What to do about compacted soil
Compacted soil can make growing plants in a vegetable or flower garden difficult. Learn what causes soil compaction and how to prevent it.
Many gardeners are not aware that the difficulties with their vegetable garden or flower garden could be caused by compacted soils. Lawns can also be affected. You may find soil is difficult to dig in or till up and plants do not grow well. They do not develop as large of a root system as they should. Water may collect after a heavy rain and will remain rather than soak in.
What is causing this? About half of a healthy soil is made up of mineral particles like sand, silt and clay plus organic matter. The remaining half is called pore space. That is the room for air and water movement around the mineral particles. Pore space is required in order to have a healthy environment for plant roots and beneficial microorganisms and earthworms to break down plant residue into organic matter.
Compaction is most likely to occur with heavier soils like clay and loam, but when heavy equipment is used, sandy soils can become compacted. These are soil particles that are packed closely together. The problem may be compounded by events that have happened to the soil over the course of years. The pore spaces are reduced to the point that air and water cannot move freely and plant roots cannot grow easily into the surrounding soil. The soil could remain overly wet longer than is healthy for the plants growing there.
Factors contributing to compacted soil
Over-tilling soil. Over-tilling breaks up the small soil aggregates into single particles. The soil should have little clumps of particles that are bound together in small, pea-sized lumps. When tilling an area multiple times, those little aggregates are broken down. When the soil later gets wet, it does not allow the water to pass through. A mini-pond is created and when the soil finally dries, it resembles an alligator’s skin. This linear pattern of cracked soil does not let air or water in.
Working up soil when it is too wet. Before tilling a garden or working up the soil, make sure the soil is not too wet. Before working in the garden in the spring, take a handful of soil and compress it into a ball. When gently poked, it should fall apart. If it does not, the soil is too wet. Wait until the soil crumbles.
Mixing sand into clay soils to loosen soil. Adding sand creates the opposite of the desired effect. The soil can become like concrete. Add organic matter such as compost, peat moss or leaf mold when loosening the soil.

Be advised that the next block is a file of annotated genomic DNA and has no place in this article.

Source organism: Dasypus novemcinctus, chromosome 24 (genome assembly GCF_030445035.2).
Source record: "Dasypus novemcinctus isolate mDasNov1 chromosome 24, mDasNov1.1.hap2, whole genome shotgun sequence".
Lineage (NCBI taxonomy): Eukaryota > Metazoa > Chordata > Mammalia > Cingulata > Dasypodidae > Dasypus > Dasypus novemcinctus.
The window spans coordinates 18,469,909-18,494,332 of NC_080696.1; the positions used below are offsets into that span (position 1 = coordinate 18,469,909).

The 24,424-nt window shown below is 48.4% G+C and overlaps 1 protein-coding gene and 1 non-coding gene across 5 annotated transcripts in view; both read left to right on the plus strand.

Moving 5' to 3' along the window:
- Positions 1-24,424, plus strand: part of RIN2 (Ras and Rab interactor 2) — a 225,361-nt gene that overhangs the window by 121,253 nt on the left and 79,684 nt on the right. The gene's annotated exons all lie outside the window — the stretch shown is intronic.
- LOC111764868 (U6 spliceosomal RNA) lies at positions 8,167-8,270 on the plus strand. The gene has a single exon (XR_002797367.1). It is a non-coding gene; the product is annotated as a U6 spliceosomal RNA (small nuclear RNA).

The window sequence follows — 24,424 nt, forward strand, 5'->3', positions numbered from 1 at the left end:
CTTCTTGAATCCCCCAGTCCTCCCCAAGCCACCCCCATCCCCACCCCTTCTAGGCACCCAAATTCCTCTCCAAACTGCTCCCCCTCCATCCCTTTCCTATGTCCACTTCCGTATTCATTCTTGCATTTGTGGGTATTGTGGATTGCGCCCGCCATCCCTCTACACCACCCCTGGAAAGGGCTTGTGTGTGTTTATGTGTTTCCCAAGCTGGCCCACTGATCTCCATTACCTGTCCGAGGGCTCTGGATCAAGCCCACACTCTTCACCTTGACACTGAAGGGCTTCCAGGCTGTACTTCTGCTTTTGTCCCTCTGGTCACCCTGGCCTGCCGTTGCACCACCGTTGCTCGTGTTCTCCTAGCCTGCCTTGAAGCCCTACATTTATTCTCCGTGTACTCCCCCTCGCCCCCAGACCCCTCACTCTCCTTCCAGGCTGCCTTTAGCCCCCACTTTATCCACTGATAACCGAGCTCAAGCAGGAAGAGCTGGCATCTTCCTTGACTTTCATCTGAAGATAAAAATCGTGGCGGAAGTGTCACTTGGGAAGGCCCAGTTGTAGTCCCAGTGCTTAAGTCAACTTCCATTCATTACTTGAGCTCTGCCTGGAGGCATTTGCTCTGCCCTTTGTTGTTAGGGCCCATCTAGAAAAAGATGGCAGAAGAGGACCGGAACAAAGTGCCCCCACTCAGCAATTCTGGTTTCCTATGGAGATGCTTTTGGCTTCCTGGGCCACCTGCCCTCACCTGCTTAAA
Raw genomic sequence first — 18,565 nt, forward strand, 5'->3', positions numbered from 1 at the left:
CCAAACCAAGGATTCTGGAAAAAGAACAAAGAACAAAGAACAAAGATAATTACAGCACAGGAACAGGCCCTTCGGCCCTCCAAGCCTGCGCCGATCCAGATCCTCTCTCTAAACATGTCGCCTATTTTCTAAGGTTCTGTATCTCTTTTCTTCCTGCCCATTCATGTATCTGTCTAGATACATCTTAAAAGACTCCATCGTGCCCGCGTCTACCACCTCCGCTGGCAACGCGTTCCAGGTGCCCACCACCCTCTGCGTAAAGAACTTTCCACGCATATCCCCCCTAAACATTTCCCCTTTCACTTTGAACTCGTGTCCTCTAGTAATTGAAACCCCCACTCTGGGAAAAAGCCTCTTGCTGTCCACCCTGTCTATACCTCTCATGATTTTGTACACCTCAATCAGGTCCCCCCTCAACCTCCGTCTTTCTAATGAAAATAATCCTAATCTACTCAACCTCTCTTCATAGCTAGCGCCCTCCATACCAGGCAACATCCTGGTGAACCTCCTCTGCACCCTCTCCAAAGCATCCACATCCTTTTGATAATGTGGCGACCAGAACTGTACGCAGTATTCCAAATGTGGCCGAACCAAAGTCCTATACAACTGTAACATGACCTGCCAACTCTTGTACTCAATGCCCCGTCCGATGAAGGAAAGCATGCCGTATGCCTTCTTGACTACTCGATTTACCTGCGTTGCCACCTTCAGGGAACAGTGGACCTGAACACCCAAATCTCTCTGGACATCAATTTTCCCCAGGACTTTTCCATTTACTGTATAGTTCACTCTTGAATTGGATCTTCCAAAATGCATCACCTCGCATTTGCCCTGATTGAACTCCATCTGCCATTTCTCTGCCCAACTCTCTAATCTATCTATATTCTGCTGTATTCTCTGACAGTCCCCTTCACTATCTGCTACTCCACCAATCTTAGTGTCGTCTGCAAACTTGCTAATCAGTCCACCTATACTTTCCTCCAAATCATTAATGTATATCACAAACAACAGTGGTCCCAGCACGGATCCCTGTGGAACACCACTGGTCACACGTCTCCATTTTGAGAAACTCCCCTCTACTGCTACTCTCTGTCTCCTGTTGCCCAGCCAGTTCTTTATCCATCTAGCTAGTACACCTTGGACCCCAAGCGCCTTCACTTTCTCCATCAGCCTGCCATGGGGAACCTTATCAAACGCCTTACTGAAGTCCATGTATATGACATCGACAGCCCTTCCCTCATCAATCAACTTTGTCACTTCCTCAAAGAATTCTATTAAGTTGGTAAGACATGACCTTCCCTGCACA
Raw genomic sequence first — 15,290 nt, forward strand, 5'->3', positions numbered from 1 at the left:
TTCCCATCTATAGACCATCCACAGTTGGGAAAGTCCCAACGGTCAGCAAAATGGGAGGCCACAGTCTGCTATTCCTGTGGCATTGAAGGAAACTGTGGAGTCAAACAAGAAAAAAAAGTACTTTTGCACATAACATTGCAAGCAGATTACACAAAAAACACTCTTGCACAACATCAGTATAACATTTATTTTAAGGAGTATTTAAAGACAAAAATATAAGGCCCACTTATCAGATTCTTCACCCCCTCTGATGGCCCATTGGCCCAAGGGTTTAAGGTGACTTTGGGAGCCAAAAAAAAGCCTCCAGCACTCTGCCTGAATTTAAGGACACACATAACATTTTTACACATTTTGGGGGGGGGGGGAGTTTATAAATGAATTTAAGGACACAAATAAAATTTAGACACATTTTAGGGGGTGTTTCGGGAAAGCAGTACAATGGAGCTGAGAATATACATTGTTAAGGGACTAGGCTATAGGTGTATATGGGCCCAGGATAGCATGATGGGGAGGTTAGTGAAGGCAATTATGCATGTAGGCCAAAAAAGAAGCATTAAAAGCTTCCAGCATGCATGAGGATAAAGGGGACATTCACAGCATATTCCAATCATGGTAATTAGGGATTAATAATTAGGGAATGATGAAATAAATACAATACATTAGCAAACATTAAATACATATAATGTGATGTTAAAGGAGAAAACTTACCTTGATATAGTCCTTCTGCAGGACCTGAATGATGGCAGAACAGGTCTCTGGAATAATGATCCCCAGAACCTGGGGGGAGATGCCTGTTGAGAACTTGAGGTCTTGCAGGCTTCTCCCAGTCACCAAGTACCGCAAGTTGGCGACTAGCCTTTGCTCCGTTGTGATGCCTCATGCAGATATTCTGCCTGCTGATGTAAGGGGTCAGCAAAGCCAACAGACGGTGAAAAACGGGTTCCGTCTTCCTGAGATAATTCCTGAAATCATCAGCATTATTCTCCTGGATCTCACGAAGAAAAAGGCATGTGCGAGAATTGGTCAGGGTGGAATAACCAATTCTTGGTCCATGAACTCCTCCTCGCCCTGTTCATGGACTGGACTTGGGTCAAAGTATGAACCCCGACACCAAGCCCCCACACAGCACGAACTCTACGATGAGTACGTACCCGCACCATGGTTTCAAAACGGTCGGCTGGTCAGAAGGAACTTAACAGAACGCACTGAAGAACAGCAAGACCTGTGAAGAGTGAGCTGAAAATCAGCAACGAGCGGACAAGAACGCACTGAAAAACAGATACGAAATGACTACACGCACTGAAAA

Compressing soil because of weight. Vehicles parked or driven over an area, construction activities and even places with a great deal of foot traffic can become compacted. It could be a riding mower’s tires running over an area repeatedly.
Once you have realized your soil is compacted, there are several things to be done. Resist the urge to routinely roto-till or cultivate the garden. Instead, consider adding organic matter by using mulch or compost over the top of a flower bed or simply hand-spade it into the top 3 to 6 inches of soil. For a vegetable garden, put 2 inches of compost on the soil surface and till in and repeat for a total of 4 inches in a season. A goal of 5 to 15 percent of organic matter would be advantageous.
If a mechanical rototiller is used, be careful not to repeatedly go over areas that are already cultivated. Using organic matter like straw or chopped leaves in a vegetable garden that can be mowed and turned into the soil in the spring or fall will add more organic matter. Get a soil test once every three years to check on nutrients, soil pH and percentage of organic matter. Go to www.msusoiltest.com to purchase a soil test self-mailer kit.
For a large vegetable garden, another solution is to grow a cover crop at the end of the season, then mow and turn in the following spring before planting. The roots penetrate the compacted soil and loosen it. By mowing and turning the mowed tops in, the soil is additionally loosened. Cover crops could include annual ryegrass, winter wheat, winter rye, buckwheat, oilseed radishes and hairy vetch.
None of these fixes are quick or easy. An awareness of what compacted soils are and how to change them is a lifetime commitment to having better soil and better crops.
For more information on a wide variety of Smart Gardening articles, or to find out about Smart Gardening classes and events, visit www.migarden.msu.edu.
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